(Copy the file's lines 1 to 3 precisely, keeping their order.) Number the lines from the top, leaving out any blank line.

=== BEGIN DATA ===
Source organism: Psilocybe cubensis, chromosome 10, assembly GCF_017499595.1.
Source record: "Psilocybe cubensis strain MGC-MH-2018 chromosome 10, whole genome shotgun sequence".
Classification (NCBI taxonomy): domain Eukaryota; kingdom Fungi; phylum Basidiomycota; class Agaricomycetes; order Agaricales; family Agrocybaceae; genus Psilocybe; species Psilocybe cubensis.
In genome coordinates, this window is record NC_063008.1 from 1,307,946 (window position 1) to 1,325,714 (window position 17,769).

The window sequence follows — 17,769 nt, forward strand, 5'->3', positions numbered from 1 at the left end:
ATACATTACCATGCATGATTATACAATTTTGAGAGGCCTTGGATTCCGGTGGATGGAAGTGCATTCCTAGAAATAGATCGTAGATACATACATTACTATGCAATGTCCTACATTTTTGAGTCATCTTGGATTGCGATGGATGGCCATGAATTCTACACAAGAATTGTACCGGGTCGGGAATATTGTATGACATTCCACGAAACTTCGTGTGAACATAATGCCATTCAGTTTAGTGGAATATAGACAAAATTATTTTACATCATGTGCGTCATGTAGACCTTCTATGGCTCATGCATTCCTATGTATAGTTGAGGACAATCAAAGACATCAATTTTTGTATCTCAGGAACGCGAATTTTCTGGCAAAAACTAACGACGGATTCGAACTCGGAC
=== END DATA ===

Source organism: Psilocybe cubensis, chromosome 10, assembly GCF_017499595.1.
Source record: "Psilocybe cubensis strain MGC-MH-2018 chromosome 10, whole genome shotgun sequence".
Classification (NCBI taxonomy): domain Eukaryota; kingdom Fungi; phylum Basidiomycota; class Agaricomycetes; order Agaricales; family Agrocybaceae; genus Psilocybe; species Psilocybe cubensis.